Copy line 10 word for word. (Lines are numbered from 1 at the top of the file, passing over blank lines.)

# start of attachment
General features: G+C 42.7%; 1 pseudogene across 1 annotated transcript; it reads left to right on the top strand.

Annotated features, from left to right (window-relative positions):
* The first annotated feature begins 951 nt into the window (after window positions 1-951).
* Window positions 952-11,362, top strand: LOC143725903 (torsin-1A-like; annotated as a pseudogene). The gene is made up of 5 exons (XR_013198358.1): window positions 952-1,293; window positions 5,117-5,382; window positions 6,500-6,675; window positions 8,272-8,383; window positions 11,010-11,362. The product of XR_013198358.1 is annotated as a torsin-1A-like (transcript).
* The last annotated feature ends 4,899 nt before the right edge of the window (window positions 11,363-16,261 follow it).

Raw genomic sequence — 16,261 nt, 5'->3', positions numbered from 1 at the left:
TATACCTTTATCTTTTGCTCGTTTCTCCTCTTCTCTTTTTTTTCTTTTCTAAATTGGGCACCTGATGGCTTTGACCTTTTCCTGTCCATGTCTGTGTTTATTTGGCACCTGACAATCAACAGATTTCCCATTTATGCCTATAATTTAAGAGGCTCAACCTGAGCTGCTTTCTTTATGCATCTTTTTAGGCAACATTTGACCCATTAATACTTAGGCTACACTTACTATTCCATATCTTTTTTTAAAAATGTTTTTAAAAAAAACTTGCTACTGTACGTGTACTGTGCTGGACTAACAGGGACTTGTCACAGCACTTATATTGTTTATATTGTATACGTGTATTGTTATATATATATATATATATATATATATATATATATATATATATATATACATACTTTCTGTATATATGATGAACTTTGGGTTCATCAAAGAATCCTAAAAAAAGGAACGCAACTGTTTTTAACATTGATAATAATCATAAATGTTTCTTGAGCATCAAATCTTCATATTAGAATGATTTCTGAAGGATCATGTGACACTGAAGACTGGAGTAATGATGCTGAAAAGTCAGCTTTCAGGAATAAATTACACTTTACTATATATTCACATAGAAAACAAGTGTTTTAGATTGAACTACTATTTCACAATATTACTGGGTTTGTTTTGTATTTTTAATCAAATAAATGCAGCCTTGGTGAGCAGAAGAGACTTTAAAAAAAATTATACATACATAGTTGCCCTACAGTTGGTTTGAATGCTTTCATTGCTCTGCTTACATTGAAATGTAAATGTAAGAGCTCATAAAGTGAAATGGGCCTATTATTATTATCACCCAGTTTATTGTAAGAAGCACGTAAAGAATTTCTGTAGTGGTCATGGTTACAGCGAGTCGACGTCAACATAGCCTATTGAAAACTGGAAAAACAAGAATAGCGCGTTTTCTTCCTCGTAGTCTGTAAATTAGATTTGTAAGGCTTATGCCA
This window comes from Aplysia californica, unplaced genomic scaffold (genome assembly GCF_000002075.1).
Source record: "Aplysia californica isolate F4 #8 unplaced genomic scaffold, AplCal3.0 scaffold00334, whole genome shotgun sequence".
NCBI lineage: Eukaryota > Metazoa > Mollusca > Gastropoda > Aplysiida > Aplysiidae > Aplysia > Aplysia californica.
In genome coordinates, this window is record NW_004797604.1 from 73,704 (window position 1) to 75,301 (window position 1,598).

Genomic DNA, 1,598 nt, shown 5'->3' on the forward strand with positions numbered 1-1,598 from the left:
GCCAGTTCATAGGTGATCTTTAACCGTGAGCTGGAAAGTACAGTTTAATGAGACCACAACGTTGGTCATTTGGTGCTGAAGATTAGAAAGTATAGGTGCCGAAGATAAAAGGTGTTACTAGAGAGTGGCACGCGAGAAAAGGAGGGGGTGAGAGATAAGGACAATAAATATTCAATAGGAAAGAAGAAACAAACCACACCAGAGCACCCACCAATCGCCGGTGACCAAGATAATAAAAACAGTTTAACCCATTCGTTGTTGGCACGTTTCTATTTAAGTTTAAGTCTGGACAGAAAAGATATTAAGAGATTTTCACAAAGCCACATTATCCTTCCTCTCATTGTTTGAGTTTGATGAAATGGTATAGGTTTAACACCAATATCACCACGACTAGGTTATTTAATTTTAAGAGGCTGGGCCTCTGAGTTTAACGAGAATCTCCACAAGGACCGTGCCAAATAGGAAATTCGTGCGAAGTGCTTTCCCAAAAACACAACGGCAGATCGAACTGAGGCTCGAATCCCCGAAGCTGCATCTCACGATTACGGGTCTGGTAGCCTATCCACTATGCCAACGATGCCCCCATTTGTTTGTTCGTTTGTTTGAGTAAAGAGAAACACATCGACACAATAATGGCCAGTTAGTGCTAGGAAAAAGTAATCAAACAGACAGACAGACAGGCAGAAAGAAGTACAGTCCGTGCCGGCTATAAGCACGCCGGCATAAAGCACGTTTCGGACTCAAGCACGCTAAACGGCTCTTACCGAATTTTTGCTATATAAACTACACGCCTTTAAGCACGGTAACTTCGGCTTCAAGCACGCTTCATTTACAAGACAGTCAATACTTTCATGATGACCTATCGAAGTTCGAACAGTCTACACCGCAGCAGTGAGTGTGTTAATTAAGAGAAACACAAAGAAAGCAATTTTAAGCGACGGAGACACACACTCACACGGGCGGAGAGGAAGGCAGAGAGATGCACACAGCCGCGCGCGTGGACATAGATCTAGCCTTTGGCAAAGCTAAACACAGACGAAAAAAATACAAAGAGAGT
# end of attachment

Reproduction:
NCBI lineage: Eukaryota > Metazoa > Mollusca > Gastropoda > Aplysiida > Aplysiidae > Aplysia > Aplysia californica.